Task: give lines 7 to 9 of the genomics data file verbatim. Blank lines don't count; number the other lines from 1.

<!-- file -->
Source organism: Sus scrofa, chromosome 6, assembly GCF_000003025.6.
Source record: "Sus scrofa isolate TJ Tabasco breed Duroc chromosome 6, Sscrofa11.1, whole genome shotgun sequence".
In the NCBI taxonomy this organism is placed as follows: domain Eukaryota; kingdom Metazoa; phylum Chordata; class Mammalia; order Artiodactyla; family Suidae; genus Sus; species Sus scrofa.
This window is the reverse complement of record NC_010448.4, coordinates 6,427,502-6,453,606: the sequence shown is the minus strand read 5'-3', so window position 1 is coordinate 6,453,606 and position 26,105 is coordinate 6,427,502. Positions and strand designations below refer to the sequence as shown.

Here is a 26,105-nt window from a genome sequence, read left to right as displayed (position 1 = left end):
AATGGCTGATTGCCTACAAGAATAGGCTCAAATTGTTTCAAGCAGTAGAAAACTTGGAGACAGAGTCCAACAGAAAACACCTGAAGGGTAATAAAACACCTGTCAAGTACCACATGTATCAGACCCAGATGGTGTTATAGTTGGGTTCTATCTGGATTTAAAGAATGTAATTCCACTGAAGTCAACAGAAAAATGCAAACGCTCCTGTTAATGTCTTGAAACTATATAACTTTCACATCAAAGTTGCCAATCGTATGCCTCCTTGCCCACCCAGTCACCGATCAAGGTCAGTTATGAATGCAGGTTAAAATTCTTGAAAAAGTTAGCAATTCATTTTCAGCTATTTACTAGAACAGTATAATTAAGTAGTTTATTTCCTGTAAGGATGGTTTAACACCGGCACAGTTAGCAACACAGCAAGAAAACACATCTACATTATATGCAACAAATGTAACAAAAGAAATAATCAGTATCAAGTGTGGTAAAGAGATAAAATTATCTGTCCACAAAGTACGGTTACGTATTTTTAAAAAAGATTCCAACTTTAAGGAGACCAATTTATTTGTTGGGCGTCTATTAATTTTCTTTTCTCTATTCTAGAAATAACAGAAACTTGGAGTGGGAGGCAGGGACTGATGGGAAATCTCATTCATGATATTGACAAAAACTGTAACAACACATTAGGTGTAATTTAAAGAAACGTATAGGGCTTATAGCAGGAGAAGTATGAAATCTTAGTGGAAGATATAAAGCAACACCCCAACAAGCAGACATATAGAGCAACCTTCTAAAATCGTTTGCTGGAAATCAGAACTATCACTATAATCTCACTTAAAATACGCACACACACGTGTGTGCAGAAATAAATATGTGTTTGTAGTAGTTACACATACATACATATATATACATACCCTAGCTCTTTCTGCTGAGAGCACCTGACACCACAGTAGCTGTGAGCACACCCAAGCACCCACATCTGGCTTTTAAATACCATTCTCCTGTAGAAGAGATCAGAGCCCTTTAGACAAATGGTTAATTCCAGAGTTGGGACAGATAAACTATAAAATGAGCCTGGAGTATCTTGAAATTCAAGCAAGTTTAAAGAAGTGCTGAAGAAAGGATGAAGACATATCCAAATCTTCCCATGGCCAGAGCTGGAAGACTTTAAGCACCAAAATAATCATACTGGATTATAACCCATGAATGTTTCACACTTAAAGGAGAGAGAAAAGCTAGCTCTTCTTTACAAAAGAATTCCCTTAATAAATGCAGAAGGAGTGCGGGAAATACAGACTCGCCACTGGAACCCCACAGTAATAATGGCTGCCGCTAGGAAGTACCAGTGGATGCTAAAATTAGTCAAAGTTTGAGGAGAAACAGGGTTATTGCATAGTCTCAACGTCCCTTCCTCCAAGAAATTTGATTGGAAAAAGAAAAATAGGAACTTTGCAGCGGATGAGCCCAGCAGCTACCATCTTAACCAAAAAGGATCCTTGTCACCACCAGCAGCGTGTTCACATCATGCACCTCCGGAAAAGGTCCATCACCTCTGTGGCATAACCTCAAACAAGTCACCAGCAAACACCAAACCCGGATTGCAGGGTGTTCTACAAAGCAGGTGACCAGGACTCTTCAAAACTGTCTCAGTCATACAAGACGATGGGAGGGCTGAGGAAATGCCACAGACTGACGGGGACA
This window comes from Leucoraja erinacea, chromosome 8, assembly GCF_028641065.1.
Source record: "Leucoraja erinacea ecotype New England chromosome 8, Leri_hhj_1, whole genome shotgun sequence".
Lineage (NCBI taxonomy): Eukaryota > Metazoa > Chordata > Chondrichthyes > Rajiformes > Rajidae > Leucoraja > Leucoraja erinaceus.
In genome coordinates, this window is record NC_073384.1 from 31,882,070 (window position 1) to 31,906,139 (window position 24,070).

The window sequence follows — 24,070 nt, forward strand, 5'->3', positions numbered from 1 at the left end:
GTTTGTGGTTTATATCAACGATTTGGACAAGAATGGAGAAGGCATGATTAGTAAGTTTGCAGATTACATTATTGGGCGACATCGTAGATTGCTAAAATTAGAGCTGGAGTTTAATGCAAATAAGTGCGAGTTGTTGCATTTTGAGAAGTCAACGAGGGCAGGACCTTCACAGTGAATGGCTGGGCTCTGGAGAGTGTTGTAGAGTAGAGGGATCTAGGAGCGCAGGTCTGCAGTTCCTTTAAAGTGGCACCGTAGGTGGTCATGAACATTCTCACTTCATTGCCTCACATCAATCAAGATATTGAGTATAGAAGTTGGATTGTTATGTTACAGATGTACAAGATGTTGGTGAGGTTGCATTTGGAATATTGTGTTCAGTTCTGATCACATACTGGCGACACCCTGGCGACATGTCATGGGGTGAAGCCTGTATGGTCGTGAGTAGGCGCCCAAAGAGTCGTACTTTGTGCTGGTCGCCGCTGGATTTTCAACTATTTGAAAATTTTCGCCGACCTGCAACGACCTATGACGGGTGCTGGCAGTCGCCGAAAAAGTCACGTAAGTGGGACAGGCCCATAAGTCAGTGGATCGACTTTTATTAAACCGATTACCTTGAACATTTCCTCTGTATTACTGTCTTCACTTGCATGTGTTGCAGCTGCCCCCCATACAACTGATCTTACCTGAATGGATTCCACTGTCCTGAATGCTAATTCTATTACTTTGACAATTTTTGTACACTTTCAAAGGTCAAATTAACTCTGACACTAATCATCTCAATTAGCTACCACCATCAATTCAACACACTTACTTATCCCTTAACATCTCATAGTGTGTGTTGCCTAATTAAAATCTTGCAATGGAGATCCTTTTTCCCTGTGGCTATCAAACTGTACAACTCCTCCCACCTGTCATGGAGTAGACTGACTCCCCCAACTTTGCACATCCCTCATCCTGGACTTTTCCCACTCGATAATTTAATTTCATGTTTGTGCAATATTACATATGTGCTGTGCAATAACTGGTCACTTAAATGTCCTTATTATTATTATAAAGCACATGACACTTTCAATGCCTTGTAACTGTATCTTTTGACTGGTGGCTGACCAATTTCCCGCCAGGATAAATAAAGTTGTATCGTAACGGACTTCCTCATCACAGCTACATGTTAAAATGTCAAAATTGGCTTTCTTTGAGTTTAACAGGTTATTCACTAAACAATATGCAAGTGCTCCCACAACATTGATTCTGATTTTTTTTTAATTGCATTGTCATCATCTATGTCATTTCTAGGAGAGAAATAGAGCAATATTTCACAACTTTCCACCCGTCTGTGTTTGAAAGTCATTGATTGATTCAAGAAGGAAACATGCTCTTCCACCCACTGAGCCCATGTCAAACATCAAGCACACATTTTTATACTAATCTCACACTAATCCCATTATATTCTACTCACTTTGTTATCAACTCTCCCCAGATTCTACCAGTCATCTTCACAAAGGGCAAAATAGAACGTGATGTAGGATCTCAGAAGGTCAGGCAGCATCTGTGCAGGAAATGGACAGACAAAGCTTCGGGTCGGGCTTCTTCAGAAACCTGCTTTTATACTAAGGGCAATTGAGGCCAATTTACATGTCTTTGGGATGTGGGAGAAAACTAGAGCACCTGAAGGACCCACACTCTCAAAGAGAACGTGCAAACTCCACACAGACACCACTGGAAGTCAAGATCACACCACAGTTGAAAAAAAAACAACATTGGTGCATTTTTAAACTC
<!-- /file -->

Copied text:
This window comes from Leucoraja erinacea, chromosome 8, assembly GCF_028641065.1.
Source record: "Leucoraja erinacea ecotype New England chromosome 8, Leri_hhj_1, whole genome shotgun sequence".
Lineage (NCBI taxonomy): Eukaryota > Metazoa > Chordata > Chondrichthyes > Rajiformes > Rajidae > Leucoraja > Leucoraja erinaceus.